Hewlett-Packard and Dell are keeping a close eye on a big jump in wages for workers that assemble Apple's iPhone in China, and could be forced to nudge up prices for their own products if labor costs keep rising.
The Fast Money crew breaks down the numbers from Hewlett-Packard and looks at how to trade it. Also, a look at whether the rally in financials is over.
A look at where Dell is headed from here, with Shaw Wu, Sterne Agee senior technology analyst.
China Telecom has signed a deal with Apple to sell iPhones in China, a move expected to boost sales for the U.S. company in a market where it has been struggling in recent months.
Western investors in Japan's disgraced Olympus have accused its banks of trying to take control of the boardroom by stealth, amid media reports that the firm's major creditors are set to install their own appointees in the top jobs.
The Vita Hill Social Club, which opened recently on the corner of Gough and Union, in the quiet Cow Hollow district of San Francisco, has the air of an exclusive gentlemen’s club, with its green leather chesterfield sofas, potted ferns and bar. The FT reports.
Japanese companies Fujitsu and Panasonic plan to enter the European smartphone market as rivals Apple and Samsung have piled on the pressure in their previously isolated home market.
Unmanned drones are typically associated with war and spying. But a new law will permit the use of drones in the US for everything from selling real estate to dusting crops and monitoring oil spills.
Cloud computing services make it easier for companies to share, update and access files, both internally and externally. And small businesses are driving the move to the cloud.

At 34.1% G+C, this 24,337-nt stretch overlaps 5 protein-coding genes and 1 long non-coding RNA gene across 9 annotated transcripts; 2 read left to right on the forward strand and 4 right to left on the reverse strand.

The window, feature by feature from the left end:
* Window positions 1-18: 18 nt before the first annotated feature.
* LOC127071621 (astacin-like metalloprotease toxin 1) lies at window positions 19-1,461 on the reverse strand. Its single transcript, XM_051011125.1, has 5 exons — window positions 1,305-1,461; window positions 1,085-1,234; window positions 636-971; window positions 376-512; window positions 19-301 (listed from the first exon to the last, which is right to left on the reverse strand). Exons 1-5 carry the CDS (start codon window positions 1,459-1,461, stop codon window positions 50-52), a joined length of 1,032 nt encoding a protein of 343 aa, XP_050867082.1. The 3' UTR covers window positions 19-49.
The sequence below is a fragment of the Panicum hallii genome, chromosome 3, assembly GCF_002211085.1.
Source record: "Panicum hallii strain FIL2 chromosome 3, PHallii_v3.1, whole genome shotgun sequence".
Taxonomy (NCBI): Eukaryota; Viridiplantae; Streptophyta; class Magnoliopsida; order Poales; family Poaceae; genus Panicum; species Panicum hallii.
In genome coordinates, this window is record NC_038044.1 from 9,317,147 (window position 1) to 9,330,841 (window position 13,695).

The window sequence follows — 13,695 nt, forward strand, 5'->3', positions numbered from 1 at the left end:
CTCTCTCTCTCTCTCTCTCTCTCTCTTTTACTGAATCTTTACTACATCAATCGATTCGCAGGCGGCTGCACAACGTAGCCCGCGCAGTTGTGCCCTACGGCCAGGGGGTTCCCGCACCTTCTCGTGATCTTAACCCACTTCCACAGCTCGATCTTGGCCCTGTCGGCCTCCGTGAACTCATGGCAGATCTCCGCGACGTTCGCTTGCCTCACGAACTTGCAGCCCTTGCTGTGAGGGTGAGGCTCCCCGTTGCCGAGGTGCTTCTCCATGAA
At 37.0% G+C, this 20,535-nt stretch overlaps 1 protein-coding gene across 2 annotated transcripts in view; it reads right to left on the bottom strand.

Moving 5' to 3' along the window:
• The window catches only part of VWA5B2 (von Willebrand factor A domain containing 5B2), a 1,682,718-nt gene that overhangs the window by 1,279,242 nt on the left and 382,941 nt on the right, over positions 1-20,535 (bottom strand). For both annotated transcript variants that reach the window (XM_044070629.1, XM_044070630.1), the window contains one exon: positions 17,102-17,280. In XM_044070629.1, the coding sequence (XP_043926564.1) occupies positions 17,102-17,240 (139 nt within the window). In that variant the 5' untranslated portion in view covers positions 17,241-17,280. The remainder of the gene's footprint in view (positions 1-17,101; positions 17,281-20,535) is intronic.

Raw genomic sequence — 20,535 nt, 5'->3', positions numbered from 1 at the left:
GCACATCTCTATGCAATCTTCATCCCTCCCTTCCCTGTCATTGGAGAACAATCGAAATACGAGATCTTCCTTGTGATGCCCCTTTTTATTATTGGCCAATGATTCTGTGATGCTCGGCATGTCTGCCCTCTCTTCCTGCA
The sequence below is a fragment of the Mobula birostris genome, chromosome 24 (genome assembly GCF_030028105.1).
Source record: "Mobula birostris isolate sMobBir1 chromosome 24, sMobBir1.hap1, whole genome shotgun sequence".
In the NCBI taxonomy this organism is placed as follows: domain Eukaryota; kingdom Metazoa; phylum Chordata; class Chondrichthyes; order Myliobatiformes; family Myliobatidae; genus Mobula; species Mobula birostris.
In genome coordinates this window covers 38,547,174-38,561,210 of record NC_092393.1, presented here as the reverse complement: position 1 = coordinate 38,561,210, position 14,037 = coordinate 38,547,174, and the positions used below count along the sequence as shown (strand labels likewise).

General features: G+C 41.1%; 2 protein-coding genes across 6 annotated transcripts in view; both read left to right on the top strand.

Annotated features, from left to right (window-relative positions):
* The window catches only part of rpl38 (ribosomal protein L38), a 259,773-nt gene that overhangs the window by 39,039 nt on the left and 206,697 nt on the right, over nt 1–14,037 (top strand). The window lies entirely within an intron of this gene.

Private companies have become the next frontier for investors who want in on the next Facebook or Twitter before it goes public. "All the best companies are creating opportunity to buy and sell before going public. That’s never happened before," Secondmarket CEO Barry Silbert told CNBC Thursday.
A day after billionaire investor David Einhorn revealed a bullish stance on Dell, one analyst took the opposite tack.
Samsung Electronics said on Tuesday it is considering various options to improve competitiveness of its loss-making LCD flat-screen business but declined to comment on a media report that it may spin off the operation.
Apple said on Monday that a U.S. non-profit labor group has begun an "unprecedented" inspection of working conditions at its main contract manufacturers, including Foxconn's plants in southern China, as the maker of the iPhone continues to grapple with persistent image problems there.
Apple shares topped $500 for the first time Monday amid a broad market advance, bringing its market capitalization to just over $460 billion.
In order to compete, tech companies are launching ‘coordinated’ gadgets that service multiple consumption habits, be it listening to music, watching movies, or making phone calls, the New York Times reports.
Information has become easier to steal over the Internet because employees can carry proprietary data around, The New York Times reports.
As Apple stock climbed toward $500 per share, one widely followed Internet analyst remained bullish on certain tech stocks.
CNBC's Jon Fortt looks at bringing social networking to the classroom experience with Coursekit.
With a trifecta of revenue streams, one analyst called IBM the corporate version of Apple.
“Active users” add up in Facebook’s prospectus, but some of those clicks aren’t on the Web site. The New York Times reports.
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